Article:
TEDx Hits San Diego

Nearly 600 people turned out for the third annual TEDx San Diego conference Saturday.

The event included a series of short presentations and demonstrations by inspirational speakers covering a wide range of topics aimed to foster learning and taking action.

San Diego's TEDx conference is just one of thousands of similar events happening around the world, in hopes of making it a better place.

“The objective is really to inspire people to do some of things that they've been putting off and putting off and putting off, and get out there and start,” explained Jack Abbott of TEDx San Diego.

Saturday’s electric atmosphere included speakers like a man with cerebral palsy who climbed a half-dome and scientists who work on curing cancer or enabling people to control machines with their brain waves.

Another researcher who spoke displays his work on tattoo electronics, working to help people with innovative technology. Meanwhile, some business consultants talked about their mission helping San Quentin inmates form ideas for companies so they can find work when they're released.

The TEDx movement is spreading quickly, with online views of the events reaching over a billion last month.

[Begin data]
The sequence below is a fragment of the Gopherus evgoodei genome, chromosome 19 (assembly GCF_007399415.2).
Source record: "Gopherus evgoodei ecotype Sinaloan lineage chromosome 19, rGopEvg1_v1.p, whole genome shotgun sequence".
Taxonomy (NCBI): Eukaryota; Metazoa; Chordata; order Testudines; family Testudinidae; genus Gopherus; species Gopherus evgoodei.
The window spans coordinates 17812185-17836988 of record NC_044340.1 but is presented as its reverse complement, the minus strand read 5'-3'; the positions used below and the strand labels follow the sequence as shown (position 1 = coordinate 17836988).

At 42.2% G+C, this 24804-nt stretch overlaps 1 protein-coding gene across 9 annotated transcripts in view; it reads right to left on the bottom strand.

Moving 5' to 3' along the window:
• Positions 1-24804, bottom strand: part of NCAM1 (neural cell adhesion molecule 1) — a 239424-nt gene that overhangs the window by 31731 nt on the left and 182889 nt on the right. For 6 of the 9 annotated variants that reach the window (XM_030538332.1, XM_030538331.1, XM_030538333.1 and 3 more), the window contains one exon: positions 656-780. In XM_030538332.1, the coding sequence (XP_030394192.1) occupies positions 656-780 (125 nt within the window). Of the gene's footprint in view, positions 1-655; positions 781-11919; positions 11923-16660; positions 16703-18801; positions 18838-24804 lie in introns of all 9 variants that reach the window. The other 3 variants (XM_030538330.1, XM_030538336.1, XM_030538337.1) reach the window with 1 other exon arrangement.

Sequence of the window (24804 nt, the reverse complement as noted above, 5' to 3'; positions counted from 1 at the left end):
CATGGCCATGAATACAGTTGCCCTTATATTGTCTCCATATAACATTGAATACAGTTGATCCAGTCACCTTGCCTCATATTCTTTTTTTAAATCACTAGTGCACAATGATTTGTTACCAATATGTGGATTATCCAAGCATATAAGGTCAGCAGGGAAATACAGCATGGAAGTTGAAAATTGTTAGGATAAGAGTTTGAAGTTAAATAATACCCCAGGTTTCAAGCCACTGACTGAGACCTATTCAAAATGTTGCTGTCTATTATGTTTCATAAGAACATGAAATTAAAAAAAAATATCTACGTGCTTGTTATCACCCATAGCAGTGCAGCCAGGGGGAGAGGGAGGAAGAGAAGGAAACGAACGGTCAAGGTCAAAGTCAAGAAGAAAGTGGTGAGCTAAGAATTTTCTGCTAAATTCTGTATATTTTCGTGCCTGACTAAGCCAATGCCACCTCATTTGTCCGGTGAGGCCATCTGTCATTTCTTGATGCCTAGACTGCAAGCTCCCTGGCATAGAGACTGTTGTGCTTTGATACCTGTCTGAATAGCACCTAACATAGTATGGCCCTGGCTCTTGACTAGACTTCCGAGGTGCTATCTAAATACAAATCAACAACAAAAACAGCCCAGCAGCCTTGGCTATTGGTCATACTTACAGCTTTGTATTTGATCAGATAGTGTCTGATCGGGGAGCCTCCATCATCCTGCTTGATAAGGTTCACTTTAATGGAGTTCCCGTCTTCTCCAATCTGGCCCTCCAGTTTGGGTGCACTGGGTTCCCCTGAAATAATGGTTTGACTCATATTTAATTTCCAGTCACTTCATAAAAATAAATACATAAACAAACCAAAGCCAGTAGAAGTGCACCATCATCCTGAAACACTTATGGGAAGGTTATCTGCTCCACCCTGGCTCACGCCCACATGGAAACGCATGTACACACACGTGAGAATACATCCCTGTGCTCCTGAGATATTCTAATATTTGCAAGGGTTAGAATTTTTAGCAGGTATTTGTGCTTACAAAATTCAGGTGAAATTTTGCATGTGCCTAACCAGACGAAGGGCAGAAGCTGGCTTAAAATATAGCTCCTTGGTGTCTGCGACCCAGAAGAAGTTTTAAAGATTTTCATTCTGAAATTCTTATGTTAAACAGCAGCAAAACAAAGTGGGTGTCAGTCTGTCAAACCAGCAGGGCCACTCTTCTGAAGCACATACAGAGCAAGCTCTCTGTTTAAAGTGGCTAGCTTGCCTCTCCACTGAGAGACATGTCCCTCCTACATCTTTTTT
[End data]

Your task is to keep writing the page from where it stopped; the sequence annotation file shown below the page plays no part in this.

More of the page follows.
The reason for the popularity is clear.

Attendees say they are inspired, invigorated and ready to improve the world around them.

Rancho Bernardo resident Rob Davis attended Saturday’s event and said the presentations really made him think,

“[I see] how I react and treat other people and the extent that I can have an influence on other people's lives in a positive way,” said Davis.

Meanwhile, San Diego State University graduate student Kevin Branson thought about how he can make a difference after listening to TEDx speakers.

“There are a couple of people that I can reach out to help,” said Branson.

“I think it's a great way to question for yourself: ‘What can you do for others? What can you do for your community? How can you push yourself.’” pondered Phoenix resident Wardah Jamil at TEDx San Diego.

Mission Bay resident Fran Benedict also felt inspired.

“It's the whole idea of tapping into our gifts we all have been given to make a difference in this world. And each of us has that,” added Benedict.

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